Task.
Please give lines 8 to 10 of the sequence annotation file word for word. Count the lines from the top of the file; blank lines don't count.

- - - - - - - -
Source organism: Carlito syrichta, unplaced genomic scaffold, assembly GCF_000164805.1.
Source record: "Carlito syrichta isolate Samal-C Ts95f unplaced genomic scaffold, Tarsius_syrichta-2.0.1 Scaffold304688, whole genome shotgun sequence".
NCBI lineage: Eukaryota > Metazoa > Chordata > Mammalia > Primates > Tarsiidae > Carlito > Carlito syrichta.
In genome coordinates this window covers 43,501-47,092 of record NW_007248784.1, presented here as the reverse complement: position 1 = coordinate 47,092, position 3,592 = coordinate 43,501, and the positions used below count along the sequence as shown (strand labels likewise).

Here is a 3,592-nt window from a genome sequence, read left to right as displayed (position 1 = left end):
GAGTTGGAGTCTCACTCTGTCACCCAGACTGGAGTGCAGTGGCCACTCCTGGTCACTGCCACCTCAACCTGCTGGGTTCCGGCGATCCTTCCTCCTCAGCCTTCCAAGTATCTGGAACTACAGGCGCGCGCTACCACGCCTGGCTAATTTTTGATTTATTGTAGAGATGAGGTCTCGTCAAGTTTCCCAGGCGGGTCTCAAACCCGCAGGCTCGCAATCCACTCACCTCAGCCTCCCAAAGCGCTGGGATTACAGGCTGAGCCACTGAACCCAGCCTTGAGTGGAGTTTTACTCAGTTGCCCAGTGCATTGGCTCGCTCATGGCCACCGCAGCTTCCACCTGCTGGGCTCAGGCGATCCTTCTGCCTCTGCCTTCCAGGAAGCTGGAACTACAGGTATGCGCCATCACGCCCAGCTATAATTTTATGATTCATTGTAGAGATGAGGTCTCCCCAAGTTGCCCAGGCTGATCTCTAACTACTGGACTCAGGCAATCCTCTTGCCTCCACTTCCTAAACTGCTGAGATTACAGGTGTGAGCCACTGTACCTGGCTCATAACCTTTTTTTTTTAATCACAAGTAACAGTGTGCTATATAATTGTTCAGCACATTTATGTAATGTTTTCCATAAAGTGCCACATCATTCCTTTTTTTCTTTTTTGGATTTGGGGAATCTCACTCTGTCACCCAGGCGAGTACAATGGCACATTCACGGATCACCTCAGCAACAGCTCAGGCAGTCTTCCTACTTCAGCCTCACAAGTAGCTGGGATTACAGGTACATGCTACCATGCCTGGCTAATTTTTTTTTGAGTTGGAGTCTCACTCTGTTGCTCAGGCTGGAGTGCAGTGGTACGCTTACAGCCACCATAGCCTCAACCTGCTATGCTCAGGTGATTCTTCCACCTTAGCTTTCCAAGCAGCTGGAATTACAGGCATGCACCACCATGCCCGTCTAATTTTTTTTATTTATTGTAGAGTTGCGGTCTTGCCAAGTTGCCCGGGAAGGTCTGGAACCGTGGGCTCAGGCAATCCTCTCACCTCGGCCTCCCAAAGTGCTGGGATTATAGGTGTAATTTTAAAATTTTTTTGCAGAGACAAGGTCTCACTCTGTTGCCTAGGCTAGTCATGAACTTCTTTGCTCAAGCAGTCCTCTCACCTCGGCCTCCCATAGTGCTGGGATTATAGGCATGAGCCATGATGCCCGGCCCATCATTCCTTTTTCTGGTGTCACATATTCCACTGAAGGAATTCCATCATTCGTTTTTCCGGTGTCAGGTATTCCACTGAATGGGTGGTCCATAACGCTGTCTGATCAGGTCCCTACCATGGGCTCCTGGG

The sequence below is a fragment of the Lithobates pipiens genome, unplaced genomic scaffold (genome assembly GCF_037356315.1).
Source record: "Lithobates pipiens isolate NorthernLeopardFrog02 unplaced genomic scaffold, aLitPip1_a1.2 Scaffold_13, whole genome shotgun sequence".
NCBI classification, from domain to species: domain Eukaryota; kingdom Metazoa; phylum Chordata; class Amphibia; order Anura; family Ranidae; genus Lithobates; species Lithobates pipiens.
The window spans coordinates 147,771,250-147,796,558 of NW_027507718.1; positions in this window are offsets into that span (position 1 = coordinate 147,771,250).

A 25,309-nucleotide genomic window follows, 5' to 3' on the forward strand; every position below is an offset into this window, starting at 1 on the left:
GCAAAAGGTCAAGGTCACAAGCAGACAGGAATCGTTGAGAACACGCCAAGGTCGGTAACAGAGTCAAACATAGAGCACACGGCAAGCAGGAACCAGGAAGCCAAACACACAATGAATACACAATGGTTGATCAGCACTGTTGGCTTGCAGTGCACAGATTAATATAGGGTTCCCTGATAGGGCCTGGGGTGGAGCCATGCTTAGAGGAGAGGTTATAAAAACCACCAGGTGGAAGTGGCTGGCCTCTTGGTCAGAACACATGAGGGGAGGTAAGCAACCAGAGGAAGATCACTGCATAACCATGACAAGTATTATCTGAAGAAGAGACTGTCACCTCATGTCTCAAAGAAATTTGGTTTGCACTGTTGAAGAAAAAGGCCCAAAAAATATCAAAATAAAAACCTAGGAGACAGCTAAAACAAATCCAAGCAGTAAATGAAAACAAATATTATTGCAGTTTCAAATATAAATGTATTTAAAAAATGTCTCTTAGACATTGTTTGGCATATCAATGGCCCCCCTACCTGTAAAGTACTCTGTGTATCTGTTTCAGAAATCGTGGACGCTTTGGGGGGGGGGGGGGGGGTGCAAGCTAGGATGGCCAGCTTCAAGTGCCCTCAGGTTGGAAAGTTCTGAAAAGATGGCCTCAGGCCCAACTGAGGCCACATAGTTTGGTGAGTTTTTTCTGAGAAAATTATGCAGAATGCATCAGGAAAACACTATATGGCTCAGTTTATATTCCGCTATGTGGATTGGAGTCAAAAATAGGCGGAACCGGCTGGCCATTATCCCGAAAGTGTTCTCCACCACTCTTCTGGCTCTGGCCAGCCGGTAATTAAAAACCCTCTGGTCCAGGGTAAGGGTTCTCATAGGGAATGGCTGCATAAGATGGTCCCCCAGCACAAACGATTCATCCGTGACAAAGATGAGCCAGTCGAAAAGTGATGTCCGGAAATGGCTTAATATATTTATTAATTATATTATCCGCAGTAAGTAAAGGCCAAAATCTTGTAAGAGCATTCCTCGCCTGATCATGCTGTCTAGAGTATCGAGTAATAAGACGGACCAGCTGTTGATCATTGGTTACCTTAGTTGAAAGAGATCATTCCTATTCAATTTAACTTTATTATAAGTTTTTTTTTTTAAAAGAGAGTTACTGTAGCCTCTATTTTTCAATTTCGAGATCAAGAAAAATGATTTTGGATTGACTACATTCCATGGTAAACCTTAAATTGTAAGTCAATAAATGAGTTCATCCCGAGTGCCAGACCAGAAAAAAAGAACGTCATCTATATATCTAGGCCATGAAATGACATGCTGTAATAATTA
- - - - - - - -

Source record: "Lithobates pipiens isolate NorthernLeopardFrog02 unplaced genomic scaffold, aLitPip1_a1.2 Scaffold_13, whole genome shotgun sequence".
NCBI classification, from domain to species: domain Eukaryota; kingdom Metazoa; phylum Chordata; class Amphibia; order Anura; family Ranidae; genus Lithobates; species Lithobates pipiens.
The window spans coordinates 147,771,250-147,796,558 of NW_027507718.1; positions in this window are offsets into that span (position 1 = coordinate 147,771,250).